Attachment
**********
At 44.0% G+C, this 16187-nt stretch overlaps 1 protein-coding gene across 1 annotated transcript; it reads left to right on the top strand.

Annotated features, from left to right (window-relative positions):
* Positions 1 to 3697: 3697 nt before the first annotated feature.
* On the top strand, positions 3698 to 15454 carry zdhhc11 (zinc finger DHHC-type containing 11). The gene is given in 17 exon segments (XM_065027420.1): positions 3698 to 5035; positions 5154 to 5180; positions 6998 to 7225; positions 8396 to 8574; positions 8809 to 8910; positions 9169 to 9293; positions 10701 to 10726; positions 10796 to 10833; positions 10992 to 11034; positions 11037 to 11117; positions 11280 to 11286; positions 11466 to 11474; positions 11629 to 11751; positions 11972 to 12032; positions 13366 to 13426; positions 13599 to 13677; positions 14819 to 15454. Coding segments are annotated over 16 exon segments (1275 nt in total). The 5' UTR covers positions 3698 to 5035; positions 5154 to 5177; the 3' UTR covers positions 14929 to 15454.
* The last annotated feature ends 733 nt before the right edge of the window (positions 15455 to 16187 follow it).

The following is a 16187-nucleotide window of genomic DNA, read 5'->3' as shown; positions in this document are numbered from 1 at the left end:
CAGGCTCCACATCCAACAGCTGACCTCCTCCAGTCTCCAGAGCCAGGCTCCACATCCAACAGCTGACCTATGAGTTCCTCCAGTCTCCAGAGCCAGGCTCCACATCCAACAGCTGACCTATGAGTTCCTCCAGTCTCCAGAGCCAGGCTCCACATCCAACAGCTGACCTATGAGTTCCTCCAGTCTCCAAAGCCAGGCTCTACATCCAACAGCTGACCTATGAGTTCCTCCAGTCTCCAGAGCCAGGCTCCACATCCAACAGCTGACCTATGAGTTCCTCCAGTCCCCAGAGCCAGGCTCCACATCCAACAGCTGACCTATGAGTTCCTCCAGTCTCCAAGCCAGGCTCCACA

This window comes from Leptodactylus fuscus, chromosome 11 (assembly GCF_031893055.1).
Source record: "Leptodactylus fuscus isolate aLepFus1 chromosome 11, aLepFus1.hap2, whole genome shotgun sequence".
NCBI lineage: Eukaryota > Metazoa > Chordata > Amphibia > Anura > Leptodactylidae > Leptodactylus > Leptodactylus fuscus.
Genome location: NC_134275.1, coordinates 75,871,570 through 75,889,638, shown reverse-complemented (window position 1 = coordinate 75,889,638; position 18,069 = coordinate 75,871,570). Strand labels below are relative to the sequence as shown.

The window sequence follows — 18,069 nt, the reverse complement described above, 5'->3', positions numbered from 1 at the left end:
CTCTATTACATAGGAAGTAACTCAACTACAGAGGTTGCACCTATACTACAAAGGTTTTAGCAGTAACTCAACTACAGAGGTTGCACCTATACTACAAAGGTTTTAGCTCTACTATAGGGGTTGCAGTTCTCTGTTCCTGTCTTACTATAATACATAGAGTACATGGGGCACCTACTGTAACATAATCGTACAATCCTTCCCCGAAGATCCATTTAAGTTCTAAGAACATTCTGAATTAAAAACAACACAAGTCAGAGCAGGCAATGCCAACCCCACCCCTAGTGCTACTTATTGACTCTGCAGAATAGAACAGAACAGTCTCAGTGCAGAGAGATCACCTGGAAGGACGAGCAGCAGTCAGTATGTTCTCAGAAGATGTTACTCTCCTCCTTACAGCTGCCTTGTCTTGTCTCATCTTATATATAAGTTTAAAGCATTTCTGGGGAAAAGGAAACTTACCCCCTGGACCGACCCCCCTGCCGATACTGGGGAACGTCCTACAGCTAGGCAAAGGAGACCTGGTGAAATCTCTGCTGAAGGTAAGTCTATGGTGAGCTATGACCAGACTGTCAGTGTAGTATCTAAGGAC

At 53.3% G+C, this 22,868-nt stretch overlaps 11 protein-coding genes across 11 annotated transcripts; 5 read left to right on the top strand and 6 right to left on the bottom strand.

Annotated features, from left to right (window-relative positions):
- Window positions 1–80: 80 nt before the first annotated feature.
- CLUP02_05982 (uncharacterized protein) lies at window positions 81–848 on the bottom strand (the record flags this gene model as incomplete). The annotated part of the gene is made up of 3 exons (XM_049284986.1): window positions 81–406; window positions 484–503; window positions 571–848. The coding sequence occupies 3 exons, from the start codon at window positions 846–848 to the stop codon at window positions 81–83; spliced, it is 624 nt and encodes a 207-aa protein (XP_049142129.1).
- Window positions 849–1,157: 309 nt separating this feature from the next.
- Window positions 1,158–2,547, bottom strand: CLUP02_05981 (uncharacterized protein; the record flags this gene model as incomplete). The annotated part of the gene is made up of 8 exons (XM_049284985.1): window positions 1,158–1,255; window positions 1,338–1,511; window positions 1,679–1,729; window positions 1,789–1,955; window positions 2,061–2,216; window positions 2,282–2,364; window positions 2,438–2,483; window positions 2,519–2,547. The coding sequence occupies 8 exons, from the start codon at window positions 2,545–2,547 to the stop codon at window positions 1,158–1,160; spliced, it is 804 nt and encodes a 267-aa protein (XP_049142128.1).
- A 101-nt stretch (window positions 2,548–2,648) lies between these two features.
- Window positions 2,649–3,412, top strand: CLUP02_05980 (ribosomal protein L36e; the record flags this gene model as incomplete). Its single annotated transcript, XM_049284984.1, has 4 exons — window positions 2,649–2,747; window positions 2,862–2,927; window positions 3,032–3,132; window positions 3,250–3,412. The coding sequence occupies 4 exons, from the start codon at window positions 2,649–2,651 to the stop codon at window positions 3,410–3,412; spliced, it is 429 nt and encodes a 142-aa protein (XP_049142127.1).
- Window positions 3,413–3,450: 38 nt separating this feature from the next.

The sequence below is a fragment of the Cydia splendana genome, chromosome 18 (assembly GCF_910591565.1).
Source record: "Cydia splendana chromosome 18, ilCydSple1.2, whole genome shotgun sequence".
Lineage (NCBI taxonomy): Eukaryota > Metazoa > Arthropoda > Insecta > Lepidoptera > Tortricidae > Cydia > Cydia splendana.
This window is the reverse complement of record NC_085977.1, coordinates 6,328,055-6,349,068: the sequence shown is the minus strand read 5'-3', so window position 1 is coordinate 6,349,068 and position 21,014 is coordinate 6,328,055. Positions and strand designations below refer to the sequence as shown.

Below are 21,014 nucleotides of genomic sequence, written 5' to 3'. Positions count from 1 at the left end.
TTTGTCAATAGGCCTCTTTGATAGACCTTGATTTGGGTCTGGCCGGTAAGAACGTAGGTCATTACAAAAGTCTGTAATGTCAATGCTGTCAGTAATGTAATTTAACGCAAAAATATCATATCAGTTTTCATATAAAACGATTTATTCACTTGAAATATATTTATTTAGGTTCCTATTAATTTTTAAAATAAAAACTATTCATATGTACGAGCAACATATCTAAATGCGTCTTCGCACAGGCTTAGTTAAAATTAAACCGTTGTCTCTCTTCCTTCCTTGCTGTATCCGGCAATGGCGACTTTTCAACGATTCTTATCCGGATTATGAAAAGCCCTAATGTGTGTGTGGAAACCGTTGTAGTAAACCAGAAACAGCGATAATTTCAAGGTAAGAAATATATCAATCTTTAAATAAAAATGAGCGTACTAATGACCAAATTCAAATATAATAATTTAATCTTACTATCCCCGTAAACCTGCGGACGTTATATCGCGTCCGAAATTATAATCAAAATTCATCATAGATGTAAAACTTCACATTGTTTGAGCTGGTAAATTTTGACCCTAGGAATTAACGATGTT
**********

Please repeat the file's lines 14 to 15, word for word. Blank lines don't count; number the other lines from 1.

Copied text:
At 53.3% G+C, this 22,868-nt stretch overlaps 11 protein-coding genes across 11 annotated transcripts; 5 read left to right on the top strand and 6 right to left on the bottom strand.

Annotated features, from left to right (window-relative positions):